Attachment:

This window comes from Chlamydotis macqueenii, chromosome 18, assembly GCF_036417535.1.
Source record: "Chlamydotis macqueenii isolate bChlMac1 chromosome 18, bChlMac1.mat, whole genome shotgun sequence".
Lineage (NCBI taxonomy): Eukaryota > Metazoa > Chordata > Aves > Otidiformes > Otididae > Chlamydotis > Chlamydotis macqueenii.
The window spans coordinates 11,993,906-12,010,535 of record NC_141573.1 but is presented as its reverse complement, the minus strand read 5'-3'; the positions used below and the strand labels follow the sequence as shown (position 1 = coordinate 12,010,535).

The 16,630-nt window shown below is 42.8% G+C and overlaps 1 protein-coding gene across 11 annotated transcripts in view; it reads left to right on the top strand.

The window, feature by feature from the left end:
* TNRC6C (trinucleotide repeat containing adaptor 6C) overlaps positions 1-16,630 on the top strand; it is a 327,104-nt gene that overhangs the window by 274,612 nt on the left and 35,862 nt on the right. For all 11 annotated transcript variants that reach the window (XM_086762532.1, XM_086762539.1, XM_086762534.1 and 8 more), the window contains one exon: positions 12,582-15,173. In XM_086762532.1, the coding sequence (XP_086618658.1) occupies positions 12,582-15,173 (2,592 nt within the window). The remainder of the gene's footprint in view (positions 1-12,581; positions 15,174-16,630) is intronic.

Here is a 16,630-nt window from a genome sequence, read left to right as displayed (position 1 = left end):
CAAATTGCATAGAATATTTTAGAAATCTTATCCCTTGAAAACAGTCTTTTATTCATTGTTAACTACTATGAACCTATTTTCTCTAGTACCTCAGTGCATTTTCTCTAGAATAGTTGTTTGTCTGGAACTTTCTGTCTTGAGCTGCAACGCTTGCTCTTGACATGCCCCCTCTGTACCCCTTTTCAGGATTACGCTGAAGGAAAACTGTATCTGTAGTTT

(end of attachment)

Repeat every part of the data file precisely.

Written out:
This window comes from Chlamydotis macqueenii, chromosome 18, assembly GCF_036417535.1.
Source record: "Chlamydotis macqueenii isolate bChlMac1 chromosome 18, bChlMac1.mat, whole genome shotgun sequence".
Lineage (NCBI taxonomy): Eukaryota > Metazoa > Chordata > Aves > Otidiformes > Otididae > Chlamydotis > Chlamydotis macqueenii.
The window spans coordinates 11,993,906-12,010,535 of record NC_141573.1 but is presented as its reverse complement, the minus strand read 5'-3'; the positions used below and the strand labels follow the sequence as shown (position 1 = coordinate 12,010,535).

The 16,630-nt window shown below is 42.8% G+C and overlaps 1 protein-coding gene across 11 annotated transcripts in view; it reads left to right on the top strand.

The window, feature by feature from the left end:
* TNRC6C (trinucleotide repeat containing adaptor 6C) overlaps positions 1-16,630 on the top strand; it is a 327,104-nt gene that overhangs the window by 274,612 nt on the left and 35,862 nt on the right. For all 11 annotated transcript variants that reach the window (XM_086762532.1, XM_086762539.1, XM_086762534.1 and 8 more), the window contains one exon: positions 12,582-15,173. In XM_086762532.1, the coding sequence (XP_086618658.1) occupies positions 12,582-15,173 (2,592 nt within the window). The remainder of the gene's footprint in view (positions 1-12,581; positions 15,174-16,630) is intronic.

Here is a 16,630-nt window from a genome sequence, read left to right as displayed (position 1 = left end):
CAAATTGCATAGAATATTTTAGAAATCTTATCCCTTGAAAACAGTCTTTTATTCATTGTTAACTACTATGAACCTATTTTCTCTAGTACCTCAGTGCATTTTCTCTAGAATAGTTGTTTGTCTGGAACTTTCTGTCTTGAGCTGCAACGCTTGCTCTTGACATGCCCCCTCTGTACCCCTTTTCAGGATTACGCTGAAGGAAAACTGTATCTGTAGTTT